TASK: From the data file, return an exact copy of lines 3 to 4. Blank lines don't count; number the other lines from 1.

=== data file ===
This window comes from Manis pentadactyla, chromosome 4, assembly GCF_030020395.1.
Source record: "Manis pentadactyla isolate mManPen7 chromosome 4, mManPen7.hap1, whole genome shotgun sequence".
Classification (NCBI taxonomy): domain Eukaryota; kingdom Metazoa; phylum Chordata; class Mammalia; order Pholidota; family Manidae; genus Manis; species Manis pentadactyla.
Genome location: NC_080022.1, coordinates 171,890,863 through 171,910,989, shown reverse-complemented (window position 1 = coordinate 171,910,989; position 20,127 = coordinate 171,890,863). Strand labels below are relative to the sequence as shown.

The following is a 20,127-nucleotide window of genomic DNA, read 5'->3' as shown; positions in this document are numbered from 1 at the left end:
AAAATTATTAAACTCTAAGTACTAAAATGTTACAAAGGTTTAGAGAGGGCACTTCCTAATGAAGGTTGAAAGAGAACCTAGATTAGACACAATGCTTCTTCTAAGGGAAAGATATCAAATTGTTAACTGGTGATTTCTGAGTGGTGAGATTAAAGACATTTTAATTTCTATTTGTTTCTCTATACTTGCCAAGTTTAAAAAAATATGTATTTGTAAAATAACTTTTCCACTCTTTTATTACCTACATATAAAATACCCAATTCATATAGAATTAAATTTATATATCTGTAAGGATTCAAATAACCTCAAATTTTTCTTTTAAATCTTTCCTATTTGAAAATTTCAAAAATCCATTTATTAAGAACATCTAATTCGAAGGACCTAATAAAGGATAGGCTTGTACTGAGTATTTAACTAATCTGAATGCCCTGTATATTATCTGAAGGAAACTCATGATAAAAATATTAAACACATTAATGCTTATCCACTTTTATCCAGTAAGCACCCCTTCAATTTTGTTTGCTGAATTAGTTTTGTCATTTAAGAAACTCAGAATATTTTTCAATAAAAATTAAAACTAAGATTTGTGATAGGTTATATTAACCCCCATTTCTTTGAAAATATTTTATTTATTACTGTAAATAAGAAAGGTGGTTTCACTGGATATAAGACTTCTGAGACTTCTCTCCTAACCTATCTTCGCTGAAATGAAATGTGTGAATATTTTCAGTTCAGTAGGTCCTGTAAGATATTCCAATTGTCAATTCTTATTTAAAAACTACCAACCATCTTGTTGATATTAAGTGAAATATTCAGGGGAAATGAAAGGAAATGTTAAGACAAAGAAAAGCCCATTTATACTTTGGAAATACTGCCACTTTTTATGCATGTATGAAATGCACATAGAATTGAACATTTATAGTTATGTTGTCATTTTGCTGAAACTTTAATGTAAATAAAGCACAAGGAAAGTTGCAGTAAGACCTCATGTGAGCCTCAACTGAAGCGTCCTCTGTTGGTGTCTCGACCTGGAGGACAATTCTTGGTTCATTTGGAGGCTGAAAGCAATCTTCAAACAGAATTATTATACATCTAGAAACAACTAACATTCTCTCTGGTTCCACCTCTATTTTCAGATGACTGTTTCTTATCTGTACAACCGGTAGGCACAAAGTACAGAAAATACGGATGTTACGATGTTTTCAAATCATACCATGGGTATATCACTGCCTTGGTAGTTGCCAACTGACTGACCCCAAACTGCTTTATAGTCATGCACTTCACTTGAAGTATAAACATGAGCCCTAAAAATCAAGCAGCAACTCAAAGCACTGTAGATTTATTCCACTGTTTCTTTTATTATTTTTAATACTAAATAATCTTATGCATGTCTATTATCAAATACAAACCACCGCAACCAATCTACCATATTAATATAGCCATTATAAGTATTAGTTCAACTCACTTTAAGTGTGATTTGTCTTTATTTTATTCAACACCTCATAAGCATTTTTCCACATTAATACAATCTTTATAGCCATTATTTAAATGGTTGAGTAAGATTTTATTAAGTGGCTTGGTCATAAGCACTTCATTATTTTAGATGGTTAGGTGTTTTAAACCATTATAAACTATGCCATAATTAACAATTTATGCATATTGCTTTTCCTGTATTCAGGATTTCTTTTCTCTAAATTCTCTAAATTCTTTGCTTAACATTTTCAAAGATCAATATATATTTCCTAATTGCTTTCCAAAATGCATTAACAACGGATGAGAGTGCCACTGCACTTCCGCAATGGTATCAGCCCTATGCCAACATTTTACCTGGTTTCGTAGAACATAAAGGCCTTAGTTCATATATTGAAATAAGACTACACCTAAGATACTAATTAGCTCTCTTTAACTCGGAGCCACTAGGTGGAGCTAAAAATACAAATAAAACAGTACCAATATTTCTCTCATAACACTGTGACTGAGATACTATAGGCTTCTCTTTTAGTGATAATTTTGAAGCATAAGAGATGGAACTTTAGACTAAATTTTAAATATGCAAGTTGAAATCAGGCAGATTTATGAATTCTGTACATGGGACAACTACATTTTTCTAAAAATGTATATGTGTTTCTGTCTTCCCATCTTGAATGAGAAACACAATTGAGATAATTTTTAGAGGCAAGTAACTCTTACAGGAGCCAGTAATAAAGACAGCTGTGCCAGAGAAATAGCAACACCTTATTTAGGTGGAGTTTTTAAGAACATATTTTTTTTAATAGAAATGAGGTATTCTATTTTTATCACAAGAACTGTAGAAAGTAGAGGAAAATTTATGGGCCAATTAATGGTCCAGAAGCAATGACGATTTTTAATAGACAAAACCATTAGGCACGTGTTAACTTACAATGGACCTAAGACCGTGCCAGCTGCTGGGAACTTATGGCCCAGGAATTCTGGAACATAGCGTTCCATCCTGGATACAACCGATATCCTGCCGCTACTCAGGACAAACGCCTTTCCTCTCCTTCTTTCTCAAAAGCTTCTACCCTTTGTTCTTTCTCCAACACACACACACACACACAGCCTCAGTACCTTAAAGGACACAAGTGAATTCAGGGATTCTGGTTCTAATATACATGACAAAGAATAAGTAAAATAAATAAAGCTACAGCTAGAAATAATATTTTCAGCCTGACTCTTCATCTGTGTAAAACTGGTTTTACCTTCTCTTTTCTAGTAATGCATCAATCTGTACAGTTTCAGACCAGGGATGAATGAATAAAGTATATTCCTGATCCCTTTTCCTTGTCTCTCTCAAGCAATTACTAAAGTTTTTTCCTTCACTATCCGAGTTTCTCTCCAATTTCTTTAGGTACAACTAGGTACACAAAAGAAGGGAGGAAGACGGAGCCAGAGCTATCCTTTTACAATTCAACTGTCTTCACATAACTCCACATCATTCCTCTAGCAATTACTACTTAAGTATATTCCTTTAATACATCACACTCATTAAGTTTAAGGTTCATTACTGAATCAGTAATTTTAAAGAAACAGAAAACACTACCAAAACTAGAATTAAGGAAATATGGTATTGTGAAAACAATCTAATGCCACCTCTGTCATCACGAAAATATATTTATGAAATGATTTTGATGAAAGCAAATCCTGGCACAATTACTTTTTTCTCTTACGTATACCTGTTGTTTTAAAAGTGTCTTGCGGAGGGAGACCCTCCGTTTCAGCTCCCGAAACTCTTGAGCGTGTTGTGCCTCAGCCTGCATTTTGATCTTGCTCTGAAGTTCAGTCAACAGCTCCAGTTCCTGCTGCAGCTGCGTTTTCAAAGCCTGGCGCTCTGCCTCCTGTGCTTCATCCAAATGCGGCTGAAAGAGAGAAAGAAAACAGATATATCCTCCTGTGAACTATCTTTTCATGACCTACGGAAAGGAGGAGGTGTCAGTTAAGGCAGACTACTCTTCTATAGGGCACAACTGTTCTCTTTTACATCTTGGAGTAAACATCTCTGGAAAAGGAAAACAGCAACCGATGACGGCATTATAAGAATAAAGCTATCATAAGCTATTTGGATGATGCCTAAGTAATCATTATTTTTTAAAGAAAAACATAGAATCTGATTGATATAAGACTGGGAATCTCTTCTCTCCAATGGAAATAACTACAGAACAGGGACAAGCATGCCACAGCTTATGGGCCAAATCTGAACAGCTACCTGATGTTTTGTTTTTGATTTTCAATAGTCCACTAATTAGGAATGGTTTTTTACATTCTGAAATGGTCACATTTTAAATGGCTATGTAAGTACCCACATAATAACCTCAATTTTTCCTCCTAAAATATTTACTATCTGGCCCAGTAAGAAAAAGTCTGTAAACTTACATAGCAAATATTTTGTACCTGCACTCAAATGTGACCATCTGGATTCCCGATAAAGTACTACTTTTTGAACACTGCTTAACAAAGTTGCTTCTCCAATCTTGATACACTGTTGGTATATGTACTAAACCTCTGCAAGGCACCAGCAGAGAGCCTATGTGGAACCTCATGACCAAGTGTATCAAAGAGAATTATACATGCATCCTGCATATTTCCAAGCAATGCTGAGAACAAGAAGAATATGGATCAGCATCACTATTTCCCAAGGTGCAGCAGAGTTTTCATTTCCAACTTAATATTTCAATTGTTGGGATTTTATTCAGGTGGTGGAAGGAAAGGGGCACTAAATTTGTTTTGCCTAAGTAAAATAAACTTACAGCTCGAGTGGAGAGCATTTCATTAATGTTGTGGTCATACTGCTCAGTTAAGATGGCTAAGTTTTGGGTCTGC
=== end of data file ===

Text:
Classification (NCBI taxonomy): domain Eukaryota; kingdom Metazoa; phylum Chordata; class Mammalia; order Pholidota; family Manidae; genus Manis; species Manis pentadactyla.
Genome location: NC_080022.1, coordinates 171,890,863 through 171,910,989, shown reverse-complemented (window position 1 = coordinate 171,910,989; position 20,127 = coordinate 171,890,863). Strand labels below are relative to the sequence as shown.